Traditionally referred to as the 'Costa del Crime', the Spanish costas became a popular haven for British criminals in the 1980s because of their complicated extradition laws. British dealers moved their operations to the sun and were eventually followed by their Irish counterparts.

The near 5,000 kilometres of coastline mean that it is relatively simple to smuggle in drugs that have originated from South America and then bring them through countries like Morocco and Algeria.

Spain is the European clearing house for organising large-scale drug importation and it is cheaper to buy drugs in bulk in Spain than anywhere else in the EU. They are broken up there and then smuggled across the continent through ports by barons who have established seemingly legitimate importing companies.

This means that millions of euro worth of cocaine, heroin and cannabis is often secreted in hidden compartments in trucks importing fresh fruit and vegetables and other legal goods though Rosslare and Dublin ports. A fruit importing company owned by Christy Kinahan's son Daniel was seized by a Spanish judge last Wednesday. Another of the main reasons for Spain's popularity is the reputation of the Spanish police for being particularly lax and turning a blind eye to organised crime. While this reputation was certainly well deserved in the 1980s and 1990s, international pressure has forced the Spanish to up their game and do more to prevent the drug barons from doing their business with virtual impunity.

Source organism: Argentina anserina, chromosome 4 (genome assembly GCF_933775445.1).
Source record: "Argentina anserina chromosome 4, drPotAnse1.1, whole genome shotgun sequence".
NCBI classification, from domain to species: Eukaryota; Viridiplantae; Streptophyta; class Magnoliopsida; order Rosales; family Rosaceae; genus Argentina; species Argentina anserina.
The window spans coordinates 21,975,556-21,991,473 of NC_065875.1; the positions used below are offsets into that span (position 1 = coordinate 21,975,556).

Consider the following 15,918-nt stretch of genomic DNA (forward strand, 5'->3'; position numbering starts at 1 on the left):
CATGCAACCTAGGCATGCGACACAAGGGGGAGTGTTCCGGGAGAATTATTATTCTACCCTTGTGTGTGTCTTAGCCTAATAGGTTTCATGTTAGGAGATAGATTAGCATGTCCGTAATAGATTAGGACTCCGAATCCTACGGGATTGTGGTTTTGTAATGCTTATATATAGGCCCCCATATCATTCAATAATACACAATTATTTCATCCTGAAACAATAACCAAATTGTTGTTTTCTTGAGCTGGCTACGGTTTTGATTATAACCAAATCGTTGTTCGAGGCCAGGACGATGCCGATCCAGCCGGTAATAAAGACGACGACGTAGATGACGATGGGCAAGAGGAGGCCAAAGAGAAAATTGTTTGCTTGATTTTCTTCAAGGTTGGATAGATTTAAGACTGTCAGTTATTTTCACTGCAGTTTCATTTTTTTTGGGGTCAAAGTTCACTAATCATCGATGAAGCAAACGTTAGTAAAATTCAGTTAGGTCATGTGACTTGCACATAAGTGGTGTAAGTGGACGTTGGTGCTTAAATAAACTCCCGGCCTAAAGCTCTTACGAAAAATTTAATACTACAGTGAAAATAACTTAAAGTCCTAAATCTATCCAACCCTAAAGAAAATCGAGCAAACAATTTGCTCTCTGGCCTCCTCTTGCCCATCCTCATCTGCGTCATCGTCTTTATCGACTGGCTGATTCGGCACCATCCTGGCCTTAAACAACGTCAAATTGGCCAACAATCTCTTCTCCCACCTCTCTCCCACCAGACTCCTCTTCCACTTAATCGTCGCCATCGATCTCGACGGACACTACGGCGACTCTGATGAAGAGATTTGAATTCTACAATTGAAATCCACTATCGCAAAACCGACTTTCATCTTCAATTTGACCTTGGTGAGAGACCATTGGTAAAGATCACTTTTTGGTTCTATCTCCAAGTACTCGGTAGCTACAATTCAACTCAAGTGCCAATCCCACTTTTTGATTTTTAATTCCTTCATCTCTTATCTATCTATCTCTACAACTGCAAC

Cooperation with international police forces has grown by nearly 50% since 2006 – as seen by last week's raids – and the introduction of European arrest warrants has meant that things have tightened up considerably, meaning that non-accession countries like Turkey and Latvia are now emerging as new bases for the barons.

The gardaí and the Spanish police share such vast amounts of intelligence that a detective sergeant is permanently based in Madrid to act as a liaison between the two forces.